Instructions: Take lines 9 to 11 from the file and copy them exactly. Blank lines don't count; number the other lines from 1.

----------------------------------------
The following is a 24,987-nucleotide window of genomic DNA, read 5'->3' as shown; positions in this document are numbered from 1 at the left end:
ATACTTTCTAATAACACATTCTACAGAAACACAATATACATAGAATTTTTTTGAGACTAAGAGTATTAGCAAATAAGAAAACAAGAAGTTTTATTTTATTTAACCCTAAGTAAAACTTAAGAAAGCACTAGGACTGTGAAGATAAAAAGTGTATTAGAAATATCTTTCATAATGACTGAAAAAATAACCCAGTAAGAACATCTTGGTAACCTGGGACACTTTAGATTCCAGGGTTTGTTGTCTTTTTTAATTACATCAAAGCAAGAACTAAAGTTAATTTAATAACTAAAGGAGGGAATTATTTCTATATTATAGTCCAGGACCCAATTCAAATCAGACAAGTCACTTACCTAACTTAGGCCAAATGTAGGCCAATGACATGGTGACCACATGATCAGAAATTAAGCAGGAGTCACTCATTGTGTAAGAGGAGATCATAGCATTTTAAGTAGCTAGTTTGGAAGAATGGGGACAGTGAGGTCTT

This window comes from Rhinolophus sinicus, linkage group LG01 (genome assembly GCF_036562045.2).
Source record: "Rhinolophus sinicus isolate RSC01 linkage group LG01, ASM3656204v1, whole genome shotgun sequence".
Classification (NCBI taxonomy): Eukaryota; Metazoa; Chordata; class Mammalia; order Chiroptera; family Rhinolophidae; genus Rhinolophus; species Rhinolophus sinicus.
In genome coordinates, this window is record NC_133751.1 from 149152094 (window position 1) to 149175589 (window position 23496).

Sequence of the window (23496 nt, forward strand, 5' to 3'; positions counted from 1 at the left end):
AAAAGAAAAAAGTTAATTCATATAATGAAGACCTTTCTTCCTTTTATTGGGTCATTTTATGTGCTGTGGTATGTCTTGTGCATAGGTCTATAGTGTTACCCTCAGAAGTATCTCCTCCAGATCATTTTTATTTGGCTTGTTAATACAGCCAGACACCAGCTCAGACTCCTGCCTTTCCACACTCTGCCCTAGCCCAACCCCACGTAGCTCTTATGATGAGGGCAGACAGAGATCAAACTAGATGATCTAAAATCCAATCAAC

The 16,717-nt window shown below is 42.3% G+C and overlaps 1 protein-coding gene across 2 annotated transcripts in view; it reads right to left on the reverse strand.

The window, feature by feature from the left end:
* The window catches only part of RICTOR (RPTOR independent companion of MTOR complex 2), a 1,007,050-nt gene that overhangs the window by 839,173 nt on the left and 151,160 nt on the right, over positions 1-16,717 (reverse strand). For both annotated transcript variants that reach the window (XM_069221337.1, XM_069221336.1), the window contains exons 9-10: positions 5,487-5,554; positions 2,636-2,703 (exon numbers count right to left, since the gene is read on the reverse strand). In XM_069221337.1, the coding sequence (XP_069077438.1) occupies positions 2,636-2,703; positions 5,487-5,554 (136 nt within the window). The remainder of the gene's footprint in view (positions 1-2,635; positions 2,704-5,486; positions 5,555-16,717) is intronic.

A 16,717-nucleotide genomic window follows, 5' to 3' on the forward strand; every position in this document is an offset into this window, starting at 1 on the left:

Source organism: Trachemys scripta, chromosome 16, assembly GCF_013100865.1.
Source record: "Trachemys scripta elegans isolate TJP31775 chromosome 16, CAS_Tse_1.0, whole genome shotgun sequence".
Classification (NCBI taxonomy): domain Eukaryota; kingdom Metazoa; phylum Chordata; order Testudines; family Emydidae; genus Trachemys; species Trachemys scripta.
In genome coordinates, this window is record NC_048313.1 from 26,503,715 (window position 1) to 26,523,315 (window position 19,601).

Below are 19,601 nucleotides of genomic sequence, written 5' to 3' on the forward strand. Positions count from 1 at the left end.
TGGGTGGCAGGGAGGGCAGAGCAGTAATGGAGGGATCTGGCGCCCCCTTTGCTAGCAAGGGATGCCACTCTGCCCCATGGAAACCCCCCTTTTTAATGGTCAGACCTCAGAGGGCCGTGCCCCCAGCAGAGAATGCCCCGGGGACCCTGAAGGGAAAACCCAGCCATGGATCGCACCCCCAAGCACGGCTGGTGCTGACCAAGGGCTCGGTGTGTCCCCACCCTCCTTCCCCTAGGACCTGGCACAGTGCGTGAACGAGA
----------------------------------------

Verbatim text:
The 16,717-nt window shown below is 42.3% G+C and overlaps 1 protein-coding gene across 2 annotated transcripts in view; it reads right to left on the reverse strand.

The window, feature by feature from the left end:
* The window catches only part of RICTOR (RPTOR independent companion of MTOR complex 2), a 1,007,050-nt gene that overhangs the window by 839,173 nt on the left and 151,160 nt on the right, over positions 1-16,717 (reverse strand). For both annotated transcript variants that reach the window (XM_069221337.1, XM_069221336.1), the window contains exons 9-10: positions 5,487-5,554; positions 2,636-2,703 (exon numbers count right to left, since the gene is read on the reverse strand). In XM_069221337.1, the coding sequence (XP_069077438.1) occupies positions 2,636-2,703; positions 5,487-5,554 (136 nt within the window). The remainder of the gene's footprint in view (positions 1-2,635; positions 2,704-5,486; positions 5,555-16,717) is intronic.